Dan Gingras
Dan Gingras
Newsom says he can do this because of the culture he has established. Because he and other managers came to IT from other business disciplines, new hires from other fields know they're welcome. He invests in training and development. And he tracks employees' interests and progress, which allows him to know their strengths and talents.

"It's perfectly acceptable for someone to come up through another discipline, as long as they know that managing IT is a discipline all its own -- and they get a graduate degree or get the credentials to do that," says Dan Gingras, a partner in the IT leadership practice at Tatum LLC, an executive consulting and services firm in Atlanta.

Gingras should know. He worked in journalism for seven years before he learned programming skills in the early 1980s. He worked his way up to serve as CIO, CTO and even CEO at numerous companies. "I think we're going to see many more [IT] people coming from inside the company but outside the IT organization," he says, adding that with the changing demographics, smart CIOs will be welcoming them.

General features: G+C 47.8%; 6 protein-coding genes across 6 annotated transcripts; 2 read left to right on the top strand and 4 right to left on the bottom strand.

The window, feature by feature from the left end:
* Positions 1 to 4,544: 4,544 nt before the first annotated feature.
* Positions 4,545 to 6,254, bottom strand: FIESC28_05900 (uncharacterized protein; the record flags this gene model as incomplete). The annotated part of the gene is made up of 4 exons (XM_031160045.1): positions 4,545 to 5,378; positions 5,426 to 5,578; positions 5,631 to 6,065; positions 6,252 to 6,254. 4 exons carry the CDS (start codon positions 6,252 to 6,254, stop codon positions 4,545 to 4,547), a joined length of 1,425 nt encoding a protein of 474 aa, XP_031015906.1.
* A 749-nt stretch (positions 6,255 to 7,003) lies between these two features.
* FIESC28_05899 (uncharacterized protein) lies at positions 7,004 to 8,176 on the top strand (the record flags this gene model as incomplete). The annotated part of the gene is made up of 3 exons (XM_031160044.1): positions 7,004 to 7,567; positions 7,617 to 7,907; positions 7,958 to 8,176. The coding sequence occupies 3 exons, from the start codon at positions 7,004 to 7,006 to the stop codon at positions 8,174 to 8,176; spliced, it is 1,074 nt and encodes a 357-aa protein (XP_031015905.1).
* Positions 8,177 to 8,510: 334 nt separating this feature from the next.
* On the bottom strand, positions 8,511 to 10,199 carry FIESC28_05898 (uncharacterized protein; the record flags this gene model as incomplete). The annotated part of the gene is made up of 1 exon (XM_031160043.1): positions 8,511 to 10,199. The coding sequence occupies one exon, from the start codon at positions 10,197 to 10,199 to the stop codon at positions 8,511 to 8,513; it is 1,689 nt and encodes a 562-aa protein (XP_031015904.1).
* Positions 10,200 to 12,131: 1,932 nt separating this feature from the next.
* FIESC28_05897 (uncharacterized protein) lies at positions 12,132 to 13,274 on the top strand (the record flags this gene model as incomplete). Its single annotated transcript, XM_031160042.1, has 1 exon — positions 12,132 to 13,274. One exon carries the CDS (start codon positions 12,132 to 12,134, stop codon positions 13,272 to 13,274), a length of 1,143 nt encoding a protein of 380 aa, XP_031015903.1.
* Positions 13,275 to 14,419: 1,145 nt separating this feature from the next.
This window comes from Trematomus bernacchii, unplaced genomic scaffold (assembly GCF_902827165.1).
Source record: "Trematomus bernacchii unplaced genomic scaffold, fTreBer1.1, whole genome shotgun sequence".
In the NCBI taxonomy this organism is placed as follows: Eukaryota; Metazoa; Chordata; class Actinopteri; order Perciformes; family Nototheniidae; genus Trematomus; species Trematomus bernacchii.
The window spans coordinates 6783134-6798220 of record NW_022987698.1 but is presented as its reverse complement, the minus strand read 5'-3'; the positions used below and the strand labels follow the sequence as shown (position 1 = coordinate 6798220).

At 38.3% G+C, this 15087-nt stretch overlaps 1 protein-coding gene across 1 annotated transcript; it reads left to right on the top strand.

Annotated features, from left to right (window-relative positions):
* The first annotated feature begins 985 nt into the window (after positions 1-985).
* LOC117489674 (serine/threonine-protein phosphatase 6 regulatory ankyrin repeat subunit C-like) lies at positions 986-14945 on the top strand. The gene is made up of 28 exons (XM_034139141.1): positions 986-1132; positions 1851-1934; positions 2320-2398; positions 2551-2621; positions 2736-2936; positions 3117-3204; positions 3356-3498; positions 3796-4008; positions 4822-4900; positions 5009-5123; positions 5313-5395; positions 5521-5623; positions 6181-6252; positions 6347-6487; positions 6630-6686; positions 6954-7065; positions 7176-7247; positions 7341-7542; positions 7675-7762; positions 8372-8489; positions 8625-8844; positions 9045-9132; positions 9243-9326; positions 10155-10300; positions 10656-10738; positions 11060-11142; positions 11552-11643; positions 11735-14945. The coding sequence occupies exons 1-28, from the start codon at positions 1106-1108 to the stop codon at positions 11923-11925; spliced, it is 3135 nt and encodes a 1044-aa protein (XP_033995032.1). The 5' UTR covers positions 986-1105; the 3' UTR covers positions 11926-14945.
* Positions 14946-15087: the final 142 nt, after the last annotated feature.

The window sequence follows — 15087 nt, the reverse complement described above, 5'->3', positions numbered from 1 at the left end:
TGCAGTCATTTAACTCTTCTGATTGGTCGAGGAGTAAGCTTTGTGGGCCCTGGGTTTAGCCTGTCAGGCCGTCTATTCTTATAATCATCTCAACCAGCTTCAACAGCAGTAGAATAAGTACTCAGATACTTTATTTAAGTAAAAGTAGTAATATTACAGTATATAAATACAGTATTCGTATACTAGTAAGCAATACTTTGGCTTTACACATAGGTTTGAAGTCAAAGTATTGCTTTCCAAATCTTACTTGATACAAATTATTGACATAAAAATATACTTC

The Evolving Workforce

Working Longer

44% of global executives say they plan to continue working past the age of 64.

15% of those plan to work past the age of 70.

Base: Nearly 2,000 global executivesTraining Decisions

85% of IT professionals say they decide what IT training and education they need based on their own career plans.

8% make choices based on their employers’ requirements or recommendations.

Base: 462 IT professionalsCareer Change Likely

62% of global executives say it’s “highly likely” they’ll make a major career change before retirement.

26% say it’s “likely” they’ll do so.

Base: 1,700 global executivesAn Aging Workforce

31% of private-sector employees are 45 years of age or older.

46% of government employees are 45 years of age or older.

Pratt is a Computerworld contributing writer in Waltham, Mass. Contact her at marykpratt@verizon.net.


Copyright © 2006 IDG Communications, Inc.